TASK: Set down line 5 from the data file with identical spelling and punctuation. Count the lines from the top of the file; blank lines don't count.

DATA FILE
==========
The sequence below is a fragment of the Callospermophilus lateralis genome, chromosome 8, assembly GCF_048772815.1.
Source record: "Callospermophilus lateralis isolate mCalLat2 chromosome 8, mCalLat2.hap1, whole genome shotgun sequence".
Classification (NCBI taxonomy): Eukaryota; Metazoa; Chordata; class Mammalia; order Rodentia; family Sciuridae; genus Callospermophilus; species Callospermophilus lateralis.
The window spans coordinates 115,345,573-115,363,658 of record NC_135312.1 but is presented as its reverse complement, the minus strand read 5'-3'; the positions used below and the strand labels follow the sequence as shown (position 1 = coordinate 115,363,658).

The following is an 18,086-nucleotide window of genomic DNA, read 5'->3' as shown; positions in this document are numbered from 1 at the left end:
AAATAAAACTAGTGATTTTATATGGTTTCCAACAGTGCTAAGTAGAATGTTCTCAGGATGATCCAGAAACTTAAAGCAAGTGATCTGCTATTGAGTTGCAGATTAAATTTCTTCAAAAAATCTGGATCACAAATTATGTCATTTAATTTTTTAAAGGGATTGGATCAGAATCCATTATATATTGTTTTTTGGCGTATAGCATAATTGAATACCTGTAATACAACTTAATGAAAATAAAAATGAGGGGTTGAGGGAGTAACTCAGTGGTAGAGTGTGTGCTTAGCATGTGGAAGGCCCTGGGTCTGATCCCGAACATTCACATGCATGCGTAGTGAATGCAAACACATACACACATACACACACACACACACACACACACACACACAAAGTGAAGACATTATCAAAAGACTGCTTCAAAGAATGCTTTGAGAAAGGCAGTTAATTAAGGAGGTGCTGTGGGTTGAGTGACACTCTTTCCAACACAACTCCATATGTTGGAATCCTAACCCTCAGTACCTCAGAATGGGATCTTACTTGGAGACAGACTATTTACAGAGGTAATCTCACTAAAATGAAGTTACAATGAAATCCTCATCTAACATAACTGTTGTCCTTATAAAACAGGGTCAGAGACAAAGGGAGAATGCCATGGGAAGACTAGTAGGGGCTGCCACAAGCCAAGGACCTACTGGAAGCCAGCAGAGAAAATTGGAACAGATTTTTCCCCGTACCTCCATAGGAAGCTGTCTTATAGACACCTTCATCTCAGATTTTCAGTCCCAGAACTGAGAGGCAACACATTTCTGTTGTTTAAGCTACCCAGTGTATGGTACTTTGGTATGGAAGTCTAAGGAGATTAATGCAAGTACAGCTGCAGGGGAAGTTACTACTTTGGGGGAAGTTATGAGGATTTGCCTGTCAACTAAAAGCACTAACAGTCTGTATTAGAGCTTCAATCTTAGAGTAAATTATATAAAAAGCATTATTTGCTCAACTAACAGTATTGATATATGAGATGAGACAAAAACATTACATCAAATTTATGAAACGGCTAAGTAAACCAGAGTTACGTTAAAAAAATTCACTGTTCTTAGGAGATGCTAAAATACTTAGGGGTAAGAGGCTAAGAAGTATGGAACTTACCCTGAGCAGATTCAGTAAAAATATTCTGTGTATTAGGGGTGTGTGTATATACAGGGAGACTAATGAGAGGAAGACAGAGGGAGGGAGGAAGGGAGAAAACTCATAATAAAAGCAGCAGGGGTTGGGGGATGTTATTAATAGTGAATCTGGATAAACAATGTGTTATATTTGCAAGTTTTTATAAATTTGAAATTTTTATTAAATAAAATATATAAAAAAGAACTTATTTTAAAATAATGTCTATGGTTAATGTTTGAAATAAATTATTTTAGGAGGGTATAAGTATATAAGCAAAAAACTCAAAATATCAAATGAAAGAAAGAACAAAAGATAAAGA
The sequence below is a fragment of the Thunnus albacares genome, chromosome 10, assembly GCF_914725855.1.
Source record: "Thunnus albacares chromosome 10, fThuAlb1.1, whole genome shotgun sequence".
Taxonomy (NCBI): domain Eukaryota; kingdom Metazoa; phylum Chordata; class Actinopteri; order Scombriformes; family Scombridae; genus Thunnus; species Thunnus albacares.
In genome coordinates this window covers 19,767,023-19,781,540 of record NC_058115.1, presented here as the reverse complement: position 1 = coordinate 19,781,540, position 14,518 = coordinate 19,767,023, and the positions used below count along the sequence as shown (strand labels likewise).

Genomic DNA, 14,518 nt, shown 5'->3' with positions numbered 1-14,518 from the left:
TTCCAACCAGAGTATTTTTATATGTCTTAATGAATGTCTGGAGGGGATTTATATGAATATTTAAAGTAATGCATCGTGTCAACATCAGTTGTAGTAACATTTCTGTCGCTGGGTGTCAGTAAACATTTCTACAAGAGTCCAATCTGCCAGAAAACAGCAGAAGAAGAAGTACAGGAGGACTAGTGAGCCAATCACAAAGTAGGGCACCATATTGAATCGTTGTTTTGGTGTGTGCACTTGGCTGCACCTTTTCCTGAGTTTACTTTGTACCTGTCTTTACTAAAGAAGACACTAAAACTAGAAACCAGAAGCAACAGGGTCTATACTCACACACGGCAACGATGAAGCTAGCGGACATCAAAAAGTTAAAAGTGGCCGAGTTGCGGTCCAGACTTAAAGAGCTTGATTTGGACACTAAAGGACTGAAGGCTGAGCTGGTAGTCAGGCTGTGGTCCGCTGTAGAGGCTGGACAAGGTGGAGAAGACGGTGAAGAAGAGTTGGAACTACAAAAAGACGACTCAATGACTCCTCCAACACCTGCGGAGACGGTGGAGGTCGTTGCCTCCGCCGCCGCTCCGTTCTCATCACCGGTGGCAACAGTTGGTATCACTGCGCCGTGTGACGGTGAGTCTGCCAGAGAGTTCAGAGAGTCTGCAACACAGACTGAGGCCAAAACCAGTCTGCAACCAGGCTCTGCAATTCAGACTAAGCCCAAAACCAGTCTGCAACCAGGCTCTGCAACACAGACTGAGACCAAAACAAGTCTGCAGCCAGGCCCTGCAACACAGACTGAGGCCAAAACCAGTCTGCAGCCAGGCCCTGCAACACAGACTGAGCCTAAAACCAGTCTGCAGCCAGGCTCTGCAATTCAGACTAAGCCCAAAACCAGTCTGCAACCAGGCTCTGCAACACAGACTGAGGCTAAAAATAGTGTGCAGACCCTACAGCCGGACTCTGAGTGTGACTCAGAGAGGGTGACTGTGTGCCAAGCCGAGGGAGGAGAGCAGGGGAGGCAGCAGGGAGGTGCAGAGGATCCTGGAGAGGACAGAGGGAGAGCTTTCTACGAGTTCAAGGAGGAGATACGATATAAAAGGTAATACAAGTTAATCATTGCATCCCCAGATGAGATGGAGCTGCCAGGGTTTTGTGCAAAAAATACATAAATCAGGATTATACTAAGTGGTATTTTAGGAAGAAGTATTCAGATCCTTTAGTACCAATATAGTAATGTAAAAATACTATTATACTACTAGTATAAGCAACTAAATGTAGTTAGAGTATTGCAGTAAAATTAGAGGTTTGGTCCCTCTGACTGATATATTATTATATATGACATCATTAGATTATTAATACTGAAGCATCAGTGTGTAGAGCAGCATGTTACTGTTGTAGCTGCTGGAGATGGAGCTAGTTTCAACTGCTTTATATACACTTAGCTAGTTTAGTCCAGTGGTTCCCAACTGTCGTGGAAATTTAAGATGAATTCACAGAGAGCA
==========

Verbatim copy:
The following is an 18,086-nucleotide window of genomic DNA, read 5'->3' as shown; positions in this document are numbered from 1 at the left end: